The #MeToo movement has encouraged many people in Hollywood and beyond to share their stories of sexual harassment and assault. Now, the momentum from the movement has led to Time's Up, a new program implemented by 300 powerful women in Hollywood to combat sexual misconduct not only in entertainment, but in all other industries as well.
Charmed star Alyssa Milano is one such actress standing with Time's Up, and she thinks it's not just women who can shut down a problematic culture that allowed harassers to thrive. In an essay for Rolling Stone, Milano revealed that it's now on men to take a stand and help police the behavior of themselves and their peers. Providing education can help men do just that.
"I have not told my #MeToo stories, but I will say I dealt with one assault case in the industry and one not in the industry. And I don't know a week that has gone by in my 35-year career that I haven't dealt with harassment and gender inequality in some capacity. So I literally pray. I pray every single night that my daughter does not have to go through what I went through in life. In order to heal, we have to know that things are in place that won't allow for this anymore," explained Milano in the essay.
The initiatives detailed under the Time's Up program includes a legal defense fund (which has already received $13 million dollars in donations) in order to help less financially privileged women deal with the fallout of taking legal action against their abuser. It will also fight for legislation that will penalize companies who tolerate harassment.
These are certainly important strides, but as Milano stressed in her essay, men also need to be educated on what constitutes harassment — and why it's never okay. That starts, Milano wrote in Rolling Stone, with changing one's perspective on things like "locker room talk," a much-maligned phrase that explains away disrespectful discourse as "just how guys talk" when they're alone. (It is, for example, the phrase found in Donald Trump's statement to excuse the lewd comments he made on the Access Hollywood tape, in which he bragged about "grabbing" women "by the pussy.")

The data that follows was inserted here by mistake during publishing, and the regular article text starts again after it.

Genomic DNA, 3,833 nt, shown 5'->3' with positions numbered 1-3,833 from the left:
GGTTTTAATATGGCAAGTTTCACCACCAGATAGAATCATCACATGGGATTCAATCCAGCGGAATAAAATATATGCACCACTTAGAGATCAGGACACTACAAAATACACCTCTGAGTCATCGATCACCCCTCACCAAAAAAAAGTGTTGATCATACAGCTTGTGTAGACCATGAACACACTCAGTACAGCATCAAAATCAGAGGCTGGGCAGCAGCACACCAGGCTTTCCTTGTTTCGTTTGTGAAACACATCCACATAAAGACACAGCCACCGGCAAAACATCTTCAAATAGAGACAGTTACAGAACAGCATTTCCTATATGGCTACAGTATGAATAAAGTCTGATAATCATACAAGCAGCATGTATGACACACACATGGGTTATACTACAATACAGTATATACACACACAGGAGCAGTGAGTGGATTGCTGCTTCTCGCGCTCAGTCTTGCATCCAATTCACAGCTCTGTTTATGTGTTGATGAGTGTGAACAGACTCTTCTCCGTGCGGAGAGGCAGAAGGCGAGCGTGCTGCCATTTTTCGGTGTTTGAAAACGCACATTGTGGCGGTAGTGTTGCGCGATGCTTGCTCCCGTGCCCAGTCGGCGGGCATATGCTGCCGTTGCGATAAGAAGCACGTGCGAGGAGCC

"We need [men] to be part of the solution, too. I think shifting the male perspective goes back to locker-room talk and behavior, as well as education. We're teaching these lessons of equality much too late," Milano wrote in Rolling Stone. "If you think about how college works, for instance, you have your fraternities and sororities and there are things that go on there that would be unacceptable in the workplace or anywhere else. Then these wonder kids are plucked out of these sexually charged environments and put into somewhat powerful positions within corporations. So there's no real bridge as to, 'Oh, that is totally unacceptable behavior.'"
She added that education will be a part of the Time's Up initiative:
"[We] have to start these lessons earlier – way earlier. Within Time's Up, I'm working towards lobbying for legislation — with education being a big focus."
Milano is right. It's amazing that so many women are coming forward to talk about their experiences with sexual harassment, but awareness is only part of the solution. We need to stop the next wave of workplace harassers from preying on the next person — and education is one way to cultivate a culture of empathy. Hopefully, by educating people on what sexual misconduct is and why it's so important to stop it in its tracks, fewer people will be able to chime in with "me, too."
If you have experienced sexual violence and are in need of crisis support, please call the RAINN Sexual Assault Hotline at 1-800-656-HOPE (4673).